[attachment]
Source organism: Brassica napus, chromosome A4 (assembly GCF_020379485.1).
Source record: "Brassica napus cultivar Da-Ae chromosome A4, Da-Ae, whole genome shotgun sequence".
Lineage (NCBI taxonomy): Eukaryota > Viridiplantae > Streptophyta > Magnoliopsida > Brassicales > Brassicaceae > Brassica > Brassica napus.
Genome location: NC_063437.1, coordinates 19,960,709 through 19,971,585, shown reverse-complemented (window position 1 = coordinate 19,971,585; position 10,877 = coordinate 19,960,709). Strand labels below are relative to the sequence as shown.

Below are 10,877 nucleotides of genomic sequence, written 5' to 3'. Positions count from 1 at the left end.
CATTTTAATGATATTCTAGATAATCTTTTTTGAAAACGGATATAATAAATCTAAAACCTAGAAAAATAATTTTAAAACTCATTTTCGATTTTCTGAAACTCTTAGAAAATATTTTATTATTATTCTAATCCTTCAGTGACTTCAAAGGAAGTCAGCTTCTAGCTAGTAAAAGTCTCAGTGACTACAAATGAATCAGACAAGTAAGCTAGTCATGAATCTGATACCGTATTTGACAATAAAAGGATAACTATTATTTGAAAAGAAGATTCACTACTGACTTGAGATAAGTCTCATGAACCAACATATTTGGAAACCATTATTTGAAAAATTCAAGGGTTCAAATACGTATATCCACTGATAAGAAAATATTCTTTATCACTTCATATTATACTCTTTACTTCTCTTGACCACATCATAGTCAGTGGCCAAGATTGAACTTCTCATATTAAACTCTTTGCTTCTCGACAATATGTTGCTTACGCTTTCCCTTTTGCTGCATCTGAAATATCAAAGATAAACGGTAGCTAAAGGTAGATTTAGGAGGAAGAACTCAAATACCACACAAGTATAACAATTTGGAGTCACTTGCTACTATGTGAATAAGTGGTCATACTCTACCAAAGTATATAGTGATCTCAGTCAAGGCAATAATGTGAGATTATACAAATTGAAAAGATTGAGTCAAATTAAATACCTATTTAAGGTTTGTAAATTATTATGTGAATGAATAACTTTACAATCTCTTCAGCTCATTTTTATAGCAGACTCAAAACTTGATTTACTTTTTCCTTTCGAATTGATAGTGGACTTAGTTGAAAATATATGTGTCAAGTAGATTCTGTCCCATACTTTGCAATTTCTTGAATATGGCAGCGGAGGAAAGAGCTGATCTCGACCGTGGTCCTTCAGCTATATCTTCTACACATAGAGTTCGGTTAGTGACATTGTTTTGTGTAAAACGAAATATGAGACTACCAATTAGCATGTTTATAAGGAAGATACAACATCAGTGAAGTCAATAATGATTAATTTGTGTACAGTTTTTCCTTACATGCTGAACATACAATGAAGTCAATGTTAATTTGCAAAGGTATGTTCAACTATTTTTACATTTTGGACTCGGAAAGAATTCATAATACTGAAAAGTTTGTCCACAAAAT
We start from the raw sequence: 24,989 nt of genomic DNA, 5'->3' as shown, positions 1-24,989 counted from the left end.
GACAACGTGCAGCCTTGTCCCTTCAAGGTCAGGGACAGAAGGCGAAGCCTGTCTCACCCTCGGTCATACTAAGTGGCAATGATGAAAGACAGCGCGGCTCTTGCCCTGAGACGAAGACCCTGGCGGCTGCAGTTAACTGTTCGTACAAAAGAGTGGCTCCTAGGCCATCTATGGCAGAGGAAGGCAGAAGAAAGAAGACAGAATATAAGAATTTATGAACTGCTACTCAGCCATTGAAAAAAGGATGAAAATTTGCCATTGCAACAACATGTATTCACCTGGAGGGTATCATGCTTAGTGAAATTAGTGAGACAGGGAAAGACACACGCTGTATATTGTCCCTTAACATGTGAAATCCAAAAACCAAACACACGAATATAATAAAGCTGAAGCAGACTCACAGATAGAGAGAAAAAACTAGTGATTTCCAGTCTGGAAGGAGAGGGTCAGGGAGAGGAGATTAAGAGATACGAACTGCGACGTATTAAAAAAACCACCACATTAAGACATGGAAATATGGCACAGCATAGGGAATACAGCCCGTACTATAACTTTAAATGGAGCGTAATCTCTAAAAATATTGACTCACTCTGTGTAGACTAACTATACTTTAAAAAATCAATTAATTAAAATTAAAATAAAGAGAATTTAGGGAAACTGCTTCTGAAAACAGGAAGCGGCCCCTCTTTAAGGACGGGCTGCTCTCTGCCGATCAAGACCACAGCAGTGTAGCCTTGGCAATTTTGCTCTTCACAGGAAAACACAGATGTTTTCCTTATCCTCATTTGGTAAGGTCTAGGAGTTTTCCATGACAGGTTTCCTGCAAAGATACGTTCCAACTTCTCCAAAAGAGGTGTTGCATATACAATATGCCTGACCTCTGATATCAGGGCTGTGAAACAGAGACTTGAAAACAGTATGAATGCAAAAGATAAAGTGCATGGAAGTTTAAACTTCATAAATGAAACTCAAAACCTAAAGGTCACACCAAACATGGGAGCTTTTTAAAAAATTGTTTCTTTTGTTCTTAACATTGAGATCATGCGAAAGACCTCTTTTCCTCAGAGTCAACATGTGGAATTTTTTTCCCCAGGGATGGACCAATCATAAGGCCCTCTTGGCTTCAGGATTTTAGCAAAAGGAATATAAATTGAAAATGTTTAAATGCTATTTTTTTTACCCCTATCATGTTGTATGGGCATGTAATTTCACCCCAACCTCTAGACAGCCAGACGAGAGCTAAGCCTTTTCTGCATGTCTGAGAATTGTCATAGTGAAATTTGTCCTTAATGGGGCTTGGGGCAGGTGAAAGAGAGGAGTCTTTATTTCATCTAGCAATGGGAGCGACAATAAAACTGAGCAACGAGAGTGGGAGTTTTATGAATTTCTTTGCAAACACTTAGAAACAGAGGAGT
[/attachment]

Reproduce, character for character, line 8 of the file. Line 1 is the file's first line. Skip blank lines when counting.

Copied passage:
GACAACGTGCAGCCTTGTCCCTTCAAGGTCAGGGACAGAAGGCGAAGCCTGTCTCACCCTCGGTCATACTAAGTGGCAATGATGAAAGACAGCGCGGCTCTTGCCCTGAGACGAAGACCCTGGCGGCTGCAGTTAACTGTTCGTACAAAAGAGTGGCTCCTAGGCCATCTATGGCAGAGGAAGGCAGAAGAAAGAAGACAGAATATAAGAATTTATGAACTGCTACTCAGCCATTGAAAAAAGGATGAAAATTTGCCATTGCAACAACATGTATTCACCTGGAGGGTATCATGCTTAGTGAAATTAGTGAGACAGGGAAAGACACACGCTGTATATTGTCCCTTAACATGTGAAATCCAAAAACCAAACACACGAATATAATAAAGCTGAAGCAGACTCACAGATAGAGAGAAAAAACTAGTGATTTCCAGTCTGGAAGGAGAGGGTCAGGGAGAGGAGATTAAGAGATACGAACTGCGACGTATTAAAAAAACCACCACATTAAGACATGGAAATATGGCACAGCATAGGGAATACAGCCCGTACTATAACTTTAAATGGAGCGTAATCTCTAAAAATATTGACTCACTCTGTGTAGACTAACTATACTTTAAAAAATCAATTAATTAAAATTAAAATAAAGAGAATTTAGGGAAACTGCTTCTGAAAACAGGAAGCGGCCCCTCTTTAAGGACGGGCTGCTCTCTGCCGATCAAGACCACAGCAGTGTAGCCTTGGCAATTTTGCTCTTCACAGGAAAACACAGATGTTTTCCTTATCCTCATTTGGTAAGGTCTAGGAGTTTTCCATGACAGGTTTCCTGCAAAGATACGTTCCAACTTCTCCAAAAGAGGTGTTGCATATACAATATGCCTGACCTCTGATATCAGGGCTGTGAAACAGAGACTTGAAAACAGTATGAATGCAAAAGATAAAGTGCATGGAAGTTTAAACTTCATAAATGAAACTCAAAACCTAAAGGTCACACCAAACATGGGAGCTTTTTAAAAAATTGTTTCTTTTGTTCTTAACATTGAGATCATGCGAAAGACCTCTTTTCCTCAGAGTCAACATGTGGAATTTTTTTCCCCAGGGATGGACCAATCATAAGGCCCTCTTGGCTTCAGGATTTTAGCAAAAGGAATATAAATTGAAAATGTTTAAATGCTATTTTTTTTACCCCTATCATGTTGTATGGGCATGTAATTTCACCCCAACCTCTAGACAGCCAGACGAGAGCTAAGCCTTTTCTGCATGTCTGAGAATTGTCATAGTGAAATTTGTCCTTAATGGGGCTTGGGGCAGGTGAAAGAGAGGAGTCTTTATTTCATCTAGCAATGGGAGCGACAATAAAACTGAGCAACGAGAGTGGGAGTTTTATGAATTTCTTTGCAAACACTTAGAAACAGAGGAGT